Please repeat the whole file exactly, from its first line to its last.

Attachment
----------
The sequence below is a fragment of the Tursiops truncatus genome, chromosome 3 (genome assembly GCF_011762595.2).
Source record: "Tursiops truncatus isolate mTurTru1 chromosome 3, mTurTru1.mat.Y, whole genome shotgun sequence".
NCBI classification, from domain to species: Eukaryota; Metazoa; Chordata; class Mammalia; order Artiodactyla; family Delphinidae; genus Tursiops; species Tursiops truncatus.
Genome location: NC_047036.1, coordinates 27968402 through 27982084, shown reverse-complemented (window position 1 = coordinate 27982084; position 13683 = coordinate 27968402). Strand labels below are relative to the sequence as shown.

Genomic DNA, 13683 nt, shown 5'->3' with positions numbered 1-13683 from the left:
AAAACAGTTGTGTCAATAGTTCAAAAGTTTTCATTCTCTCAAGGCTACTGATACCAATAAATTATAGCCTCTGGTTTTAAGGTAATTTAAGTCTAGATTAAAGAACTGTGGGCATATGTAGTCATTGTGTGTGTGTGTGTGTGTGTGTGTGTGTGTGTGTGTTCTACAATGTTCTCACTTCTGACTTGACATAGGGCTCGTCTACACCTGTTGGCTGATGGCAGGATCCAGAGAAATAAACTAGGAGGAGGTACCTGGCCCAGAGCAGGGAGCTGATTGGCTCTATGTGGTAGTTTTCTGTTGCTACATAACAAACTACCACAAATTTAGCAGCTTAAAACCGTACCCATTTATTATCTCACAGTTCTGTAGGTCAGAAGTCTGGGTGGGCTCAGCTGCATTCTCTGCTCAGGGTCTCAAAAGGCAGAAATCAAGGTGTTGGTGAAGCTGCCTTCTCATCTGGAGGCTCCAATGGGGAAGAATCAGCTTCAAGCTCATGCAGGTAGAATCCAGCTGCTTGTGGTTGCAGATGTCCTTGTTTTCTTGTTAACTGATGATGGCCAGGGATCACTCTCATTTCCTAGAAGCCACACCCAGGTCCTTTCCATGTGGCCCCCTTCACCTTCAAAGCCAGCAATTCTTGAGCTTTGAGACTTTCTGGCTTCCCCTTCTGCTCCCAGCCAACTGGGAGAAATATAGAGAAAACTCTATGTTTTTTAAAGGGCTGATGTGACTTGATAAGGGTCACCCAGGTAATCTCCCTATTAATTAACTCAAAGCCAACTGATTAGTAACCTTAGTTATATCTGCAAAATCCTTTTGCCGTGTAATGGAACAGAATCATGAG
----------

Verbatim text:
The sequence below is a fragment of the Tursiops truncatus genome, chromosome 3 (genome assembly GCF_011762595.2).
Source record: "Tursiops truncatus isolate mTurTru1 chromosome 3, mTurTru1.mat.Y, whole genome shotgun sequence".
NCBI classification, from domain to species: Eukaryota; Metazoa; Chordata; class Mammalia; order Artiodactyla; family Delphinidae; genus Tursiops; species Tursiops truncatus.
Genome location: NC_047036.1, coordinates 27968402 through 27982084, shown reverse-complemented (window position 1 = coordinate 27982084; position 13683 = coordinate 27968402). Strand labels below are relative to the sequence as shown.

Genomic DNA, 13683 nt, shown 5'->3' with positions numbered 1-13683 from the left:
AAAACAGTTGTGTCAATAGTTCAAAAGTTTTCATTCTCTCAAGGCTACTGATACCAATAAATTATAGCCTCTGGTTTTAAGGTAATTTAAGTCTAGATTAAAGAACTGTGGGCATATGTAGTCATTGTGTGTGTGTGTGTGTGTGTGTGTGTGTGTGTGTGTTCTACAATGTTCTCACTTCTGACTTGACATAGGGCTCGTCTACACCTGTTGGCTGATGGCAGGATCCAGAGAAATAAACTAGGAGGAGGTACCTGGCCCAGAGCAGGGAGCTGATTGGCTCTATGTGGTAGTTTTCTGTTGCTACATAACAAACTACCACAAATTTAGCAGCTTAAAACCGTACCCATTTATTATCTCACAGTTCTGTAGGTCAGAAGTCTGGGTGGGCTCAGCTGCATTCTCTGCTCAGGGTCTCAAAAGGCAGAAATCAAGGTGTTGGTGAAGCTGCCTTCTCATCTGGAGGCTCCAATGGGGAAGAATCAGCTTCAAGCTCATGCAGGTAGAATCCAGCTGCTTGTGGTTGCAGATGTCCTTGTTTTCTTGTTAACTGATGATGGCCAGGGATCACTCTCATTTCCTAGAAGCCACACCCAGGTCCTTTCCATGTGGCCCCCTTCACCTTCAAAGCCAGCAATTCTTGAGCTTTGAGACTTTCTGGCTTCCCCTTCTGCTCCCAGCCAACTGGGAGAAATATAGAGAAAACTCTATGTTTTTTAAAGGGCTGATGTGACTTGATAAGGGTCACCCAGGTAATCTCCCTATTAATTAACTCAAAGCCAACTGATTAGTAACCTTAGTTATATCTGCAAAATCCTTTTGCCGTGTAATGGAACAGAATCATGAG